Paying to take a Princeton Review SAT course seemed, in the mid 1980s, grossly unfair to those who couldn’t afford it. But we had our kids take them. It helped one win a scholarship and the others learned test-taking smarts useful later.
Princeton Review had recently been founded by an unabashedly aggressive marketer, John Katzman. He had gone to a toney prep school on the Upper East Side and then to Princeton University. For a U.S. 1 article, he posed for a photo with a company logo busting off his T-shirt pecs like Superman’s. In those early days he hired cool-looking Princeton undergraduates to berate, cajole, and joke privileged teens into studying hard for the SAT. A big part of the appeal, I heard, was their profanity. In the genteel ’80s it must have been exciting to have teachers, not much older than their students, using forbidden words.
Princeton Review went public, was bought back, and is now owned by tutor.com. It has 4,000 teachers and tutors, lots of online resources, and has published more than 150 print and digital books.
What is it about this Ivy-League school that encourages educational start-ups? Triggering this trip down memory lane is the announcement from Labyrinth Bookstore.
Plan to attend Labryinth Books’ free 1 hour seminar on Saturday, July 8, at 3 p.m. Kevin Wong—co-founder of Princeton Tutoring and PrepMaven.—will share a framework for how to think properly about the college admissions and preparation process. Wong is a mentor at the Princeton University Entrepreneurial Hub (eHub) and is an Executive Board Member of the Asian American Alumni Association of Princeton (A4P). Kevin and his brother were engineering majors at Princeton and had successful careers as strategy consultants and hedge fund operators. They now apply their data and research-backed problem solving skills to the college preparation process. Their unique approach places a heavy emphasis on personal development, character, and service as key components of college admissions success.
After graduating from Princeton in 2005, Kevin Wong and his brother Greg founded Princeton Tutoring. It resembles Princeton Review so closely that their websites list the caveat “Not affiliated with Princeton Review.”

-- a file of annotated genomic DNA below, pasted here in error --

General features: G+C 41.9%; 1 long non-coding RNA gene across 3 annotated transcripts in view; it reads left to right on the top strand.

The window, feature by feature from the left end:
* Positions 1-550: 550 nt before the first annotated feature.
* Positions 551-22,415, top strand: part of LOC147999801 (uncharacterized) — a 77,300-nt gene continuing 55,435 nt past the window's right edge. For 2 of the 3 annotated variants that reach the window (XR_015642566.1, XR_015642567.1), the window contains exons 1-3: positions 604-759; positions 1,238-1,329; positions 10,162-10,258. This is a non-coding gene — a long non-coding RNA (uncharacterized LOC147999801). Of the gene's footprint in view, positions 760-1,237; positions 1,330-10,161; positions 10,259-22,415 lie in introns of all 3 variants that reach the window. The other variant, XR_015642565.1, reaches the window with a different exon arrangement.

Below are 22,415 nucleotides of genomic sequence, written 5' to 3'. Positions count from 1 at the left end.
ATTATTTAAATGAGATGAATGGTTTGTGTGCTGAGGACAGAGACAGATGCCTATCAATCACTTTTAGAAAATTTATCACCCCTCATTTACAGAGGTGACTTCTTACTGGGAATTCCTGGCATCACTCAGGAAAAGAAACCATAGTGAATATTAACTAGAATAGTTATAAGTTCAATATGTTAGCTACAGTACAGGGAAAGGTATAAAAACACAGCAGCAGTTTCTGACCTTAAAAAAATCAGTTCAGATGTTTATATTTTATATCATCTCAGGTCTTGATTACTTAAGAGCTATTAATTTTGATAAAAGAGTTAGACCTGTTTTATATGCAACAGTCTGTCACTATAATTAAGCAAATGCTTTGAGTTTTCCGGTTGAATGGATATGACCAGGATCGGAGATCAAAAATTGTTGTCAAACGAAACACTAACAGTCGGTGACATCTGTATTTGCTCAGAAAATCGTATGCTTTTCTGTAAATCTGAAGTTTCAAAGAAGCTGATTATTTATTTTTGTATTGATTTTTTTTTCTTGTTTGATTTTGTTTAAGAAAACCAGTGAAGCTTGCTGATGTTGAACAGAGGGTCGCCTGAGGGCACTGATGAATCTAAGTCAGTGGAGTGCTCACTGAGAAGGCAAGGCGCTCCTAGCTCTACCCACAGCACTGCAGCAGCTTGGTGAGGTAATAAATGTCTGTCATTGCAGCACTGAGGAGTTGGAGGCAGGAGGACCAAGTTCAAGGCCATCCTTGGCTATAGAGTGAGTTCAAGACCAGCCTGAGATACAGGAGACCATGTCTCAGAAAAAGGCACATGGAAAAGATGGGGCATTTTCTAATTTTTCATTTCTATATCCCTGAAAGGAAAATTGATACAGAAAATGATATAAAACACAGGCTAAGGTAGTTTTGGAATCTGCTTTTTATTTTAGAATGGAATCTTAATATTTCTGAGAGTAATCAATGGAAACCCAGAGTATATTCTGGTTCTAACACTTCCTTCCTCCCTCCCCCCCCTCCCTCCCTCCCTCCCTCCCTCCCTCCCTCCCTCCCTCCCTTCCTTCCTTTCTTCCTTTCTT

Another seeming difference is that the Wongs are dedicated to “giving back,” supporting local and international educational charities. Many college admission aids are free and online.
Still, the workshop can be pricey, even at a discount. For help in writing the college essay, students can attend a three-day workshop, based at Princeton Theological Seminary, for only $399, reduced from $900.
Today’s teens feel like they need to have their game face on as early as 8th grade. So to encourage the worried, Princeton Tutoring offers a three-hour “get your resume ready in high school” workshop for $199, reduced from $500. They call it “strategic planning.”
I’ve heard from very satisfied parents that these consultations really work.
But I’m left standing at square one. It’s hard for first generation college applicants to find their way through the maze when this is all new to their parents. What about those who don’t have the prep school counselors and the money for private tutors. Isn’t this yet another troubling example of privilege?
Yes, I’m talking about white privilege. I certainly had it. Concerns over my privilege won’t keep me from supporting my grandchildren whatever way I can, but I think about how, on my mother’s side, my grandmother and all her sisters were college graduates and that was in the 19th century. On my father’s side, his immigrant father forbade him to go to college but his mother prevailed. He pulled himself and his siblings up by his bootstraps.
I’m happy to see that the Wongs do offer free stuff. They have an advice blog and some free seminars, like the one at Labyrinth. Their consultants can work by the hour, a cost-effective substitute for the workshops.
Some students will succeed no matter what. In interviewing students for the college I attended, I can pick them out. Like my very motivated father, they will make it, no matter what. For the kid with less drive, less genius — for the kid in the middle, it’s worth spending the money or the time to get the inside information. Money can make the difference.